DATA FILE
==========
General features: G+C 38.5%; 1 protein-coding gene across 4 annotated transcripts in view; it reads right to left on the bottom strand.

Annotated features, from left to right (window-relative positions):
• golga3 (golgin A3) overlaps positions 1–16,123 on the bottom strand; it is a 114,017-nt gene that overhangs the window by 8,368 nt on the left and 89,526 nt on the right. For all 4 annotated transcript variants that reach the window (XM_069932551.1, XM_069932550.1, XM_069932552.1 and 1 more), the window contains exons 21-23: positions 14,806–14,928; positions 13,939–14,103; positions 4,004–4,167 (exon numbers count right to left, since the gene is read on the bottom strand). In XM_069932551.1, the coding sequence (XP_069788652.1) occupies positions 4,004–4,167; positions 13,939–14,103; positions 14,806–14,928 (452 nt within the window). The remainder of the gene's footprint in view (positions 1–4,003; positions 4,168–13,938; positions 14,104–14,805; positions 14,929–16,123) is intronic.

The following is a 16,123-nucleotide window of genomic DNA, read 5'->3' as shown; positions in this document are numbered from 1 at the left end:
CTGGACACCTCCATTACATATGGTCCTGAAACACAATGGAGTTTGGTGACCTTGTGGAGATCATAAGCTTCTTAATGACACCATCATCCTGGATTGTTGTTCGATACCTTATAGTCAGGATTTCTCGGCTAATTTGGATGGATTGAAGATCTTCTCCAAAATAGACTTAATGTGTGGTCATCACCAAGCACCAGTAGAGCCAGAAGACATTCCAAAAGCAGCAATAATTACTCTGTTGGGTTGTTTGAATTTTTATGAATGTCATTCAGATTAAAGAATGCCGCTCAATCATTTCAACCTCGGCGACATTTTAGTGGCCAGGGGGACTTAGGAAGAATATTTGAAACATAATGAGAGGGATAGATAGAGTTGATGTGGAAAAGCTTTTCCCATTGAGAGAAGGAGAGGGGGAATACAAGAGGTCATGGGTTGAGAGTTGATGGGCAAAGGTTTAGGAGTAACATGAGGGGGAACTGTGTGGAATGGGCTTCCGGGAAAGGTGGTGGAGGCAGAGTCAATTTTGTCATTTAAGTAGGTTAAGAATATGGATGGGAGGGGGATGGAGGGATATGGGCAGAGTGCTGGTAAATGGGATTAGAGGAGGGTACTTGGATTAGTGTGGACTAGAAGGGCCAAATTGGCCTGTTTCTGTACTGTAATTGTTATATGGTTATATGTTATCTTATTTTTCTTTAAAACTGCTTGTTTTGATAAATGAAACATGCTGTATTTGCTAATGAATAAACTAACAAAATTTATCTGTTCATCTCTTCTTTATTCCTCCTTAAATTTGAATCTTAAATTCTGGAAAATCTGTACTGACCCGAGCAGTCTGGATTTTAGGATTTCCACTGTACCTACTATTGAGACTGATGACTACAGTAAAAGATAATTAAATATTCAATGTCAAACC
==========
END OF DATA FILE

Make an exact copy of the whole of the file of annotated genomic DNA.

General features: G+C 38.5%; 1 protein-coding gene across 4 annotated transcripts in view; it reads right to left on the bottom strand.

Annotated features, from left to right (window-relative positions):
• golga3 (golgin A3) overlaps positions 1–16,123 on the bottom strand; it is a 114,017-nt gene that overhangs the window by 8,368 nt on the left and 89,526 nt on the right. For all 4 annotated transcript variants that reach the window (XM_069932551.1, XM_069932550.1, XM_069932552.1 and 1 more), the window contains exons 21-23: positions 14,806–14,928; positions 13,939–14,103; positions 4,004–4,167 (exon numbers count right to left, since the gene is read on the bottom strand). In XM_069932551.1, the coding sequence (XP_069788652.1) occupies positions 4,004–4,167; positions 13,939–14,103; positions 14,806–14,928 (452 nt within the window). The remainder of the gene's footprint in view (positions 1–4,003; positions 4,168–13,938; positions 14,104–14,805; positions 14,929–16,123) is intronic.

The following is a 16,123-nucleotide window of genomic DNA, read 5'->3' as shown; positions in this document are numbered from 1 at the left end:
CTGGACACCTCCATTACATATGGTCCTGAAACACAATGGAGTTTGGTGACCTTGTGGAGATCATAAGCTTCTTAATGACACCATCATCCTGGATTGTTGTTCGATACCTTATAGTCAGGATTTCTCGGCTAATTTGGATGGATTGAAGATCTTCTCCAAAATAGACTTAATGTGTGGTCATCACCAAGCACCAGTAGAGCCAGAAGACATTCCAAAAGCAGCAATAATTACTCTGTTGGGTTGTTTGAATTTTTATGAATGTCATTCAGATTAAAGAATGCCGCTCAATCATTTCAACCTCGGCGACATTTTAGTGGCCAGGGGGACTTAGGAAGAATATTTGAAACATAATGAGAGGGATAGATAGAGTTGATGTGGAAAAGCTTTTCCCATTGAGAGAAGGAGAGGGGGAATACAAGAGGTCATGGGTTGAGAGTTGATGGGCAAAGGTTTAGGAGTAACATGAGGGGGAACTGTGTGGAATGGGCTTCCGGGAAAGGTGGTGGAGGCAGAGTCAATTTTGTCATTTAAGTAGGTTAAGAATATGGATGGGAGGGGGATGGAGGGATATGGGCAGAGTGCTGGTAAATGGGATTAGAGGAGGGTACTTGGATTAGTGTGGACTAGAAGGGCCAAATTGGCCTGTTTCTGTACTGTAATTGTTATATGGTTATATGTTATCTTATTTTTCTTTAAAACTGCTTGTTTTGATAAATGAAACATGCTGTATTTGCTAATGAATAAACTAACAAAATTTATCTGTTCATCTCTTCTTTATTCCTCCTTAAATTTGAATCTTAAATTCTGGAAAATCTGTACTGACCCGAGCAGTCTGGATTTTAGGATTTCCACTGTACCTACTATTGAGACTGATGACTACAGTAAAAGATAATTAAATATTCAATGTCAAACC